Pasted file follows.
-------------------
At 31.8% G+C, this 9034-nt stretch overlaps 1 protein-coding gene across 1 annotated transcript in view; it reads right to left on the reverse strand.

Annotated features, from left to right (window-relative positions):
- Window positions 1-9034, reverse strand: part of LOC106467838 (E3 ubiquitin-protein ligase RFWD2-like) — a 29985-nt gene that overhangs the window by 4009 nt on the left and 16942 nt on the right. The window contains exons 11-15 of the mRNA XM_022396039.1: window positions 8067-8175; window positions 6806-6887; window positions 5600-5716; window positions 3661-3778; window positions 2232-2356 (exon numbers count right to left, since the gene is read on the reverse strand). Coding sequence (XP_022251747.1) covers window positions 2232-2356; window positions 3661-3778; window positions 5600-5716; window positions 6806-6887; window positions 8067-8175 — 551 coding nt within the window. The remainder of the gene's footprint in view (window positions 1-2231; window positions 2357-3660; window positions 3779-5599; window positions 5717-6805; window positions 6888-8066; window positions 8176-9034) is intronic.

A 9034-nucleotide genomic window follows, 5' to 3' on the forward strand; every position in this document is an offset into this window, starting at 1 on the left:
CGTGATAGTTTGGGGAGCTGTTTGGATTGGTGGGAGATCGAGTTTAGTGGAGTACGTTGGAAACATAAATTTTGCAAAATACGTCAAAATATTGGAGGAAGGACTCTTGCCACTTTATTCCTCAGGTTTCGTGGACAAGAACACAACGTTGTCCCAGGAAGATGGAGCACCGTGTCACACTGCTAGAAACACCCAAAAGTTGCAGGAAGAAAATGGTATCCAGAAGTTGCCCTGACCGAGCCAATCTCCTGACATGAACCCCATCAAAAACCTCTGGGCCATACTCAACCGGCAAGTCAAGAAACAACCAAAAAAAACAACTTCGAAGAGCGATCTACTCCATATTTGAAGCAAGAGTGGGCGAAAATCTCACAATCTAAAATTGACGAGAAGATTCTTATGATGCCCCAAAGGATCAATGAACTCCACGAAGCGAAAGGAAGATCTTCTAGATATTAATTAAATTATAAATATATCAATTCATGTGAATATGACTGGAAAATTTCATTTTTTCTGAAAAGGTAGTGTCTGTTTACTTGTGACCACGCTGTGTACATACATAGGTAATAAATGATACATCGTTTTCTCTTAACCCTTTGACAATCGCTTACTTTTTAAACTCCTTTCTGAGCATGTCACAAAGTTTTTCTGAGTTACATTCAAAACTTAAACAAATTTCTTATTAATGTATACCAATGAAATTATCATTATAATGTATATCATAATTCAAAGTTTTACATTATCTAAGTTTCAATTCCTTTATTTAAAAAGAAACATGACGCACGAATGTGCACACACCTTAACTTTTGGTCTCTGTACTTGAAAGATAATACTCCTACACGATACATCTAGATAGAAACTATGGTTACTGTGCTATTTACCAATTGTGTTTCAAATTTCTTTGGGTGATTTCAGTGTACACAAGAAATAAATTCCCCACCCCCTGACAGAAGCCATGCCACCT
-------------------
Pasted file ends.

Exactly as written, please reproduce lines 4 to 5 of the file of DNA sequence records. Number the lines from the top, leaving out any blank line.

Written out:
A 9034-nucleotide genomic window follows, 5' to 3' on the forward strand; every position in this document is an offset into this window, starting at 1 on the left:
CGTGATAGTTTGGGGAGCTGTTTGGATTGGTGGGAGATCGAGTTTAGTGGAGTACGTTGGAAACATAAATTTTGCAAAATACGTCAAAATATTGGAGGAAGGACTCTTGCCACTTTATTCCTCAGGTTTCGTGGACAAGAACACAACGTTGTCCCAGGAAGATGGAGCACCGTGTCACACTGCTAGAAACACCCAAAAGTTGCAGGAAGAAAATGGTATCCAGAAGTTGCCCTGACCGAGCCAATCTCCTGACATGAACCCCATCAAAAACCTCTGGGCCATACTCAACCGGCAAGTCAAGAAACAACCAAAAAAAACAACTTCGAAGAGCGATCTACTCCATATTTGAAGCAAGAGTGGGCGAAAATCTCACAATCTAAAATTGACGAGAAGATTCTTATGATGCCCCAAAGGATCAATGAACTCCACGAAGCGAAAGGAAGATCTTCTAGATATTAATTAAATTATAAATATATCAATTCATGTGAATATGACTGGAAAATTTCATTTTTTCTGAAAAGGTAGTGTCTGTTTACTTGTGACCACGCTGTGTACATACATAGGTAATAAATGATACATCGTTTTCTCTTAACCCTTTGACAATCGCTTACTTTTTAAACTCCTTTCTGAGCATGTCACAAAGTTTTTCTGAGTTACATTCAAAACTTAAACAAATTTCTTATTAATGTATACCAATGAAATTATCATTATAATGTATATCATAATTCAAAGTTTTACATTATCTAAGTTTCAATTCCTTTATTTAAAAAGAAACATGACGCACGAATGTGCACACACCTTAACTTTTGGTCTCTGTACTTGAAAGATAATACTCCTACACGATACATCTAGATAGAAACTATGGTTACTGTGCTATTTACCAATTGTGTTTCAAATTTCTTTGGGTGATTTCAGTGTACACAAGAAATAAATTCCCCACCCCCTGACAGAAGCCATGCCACCT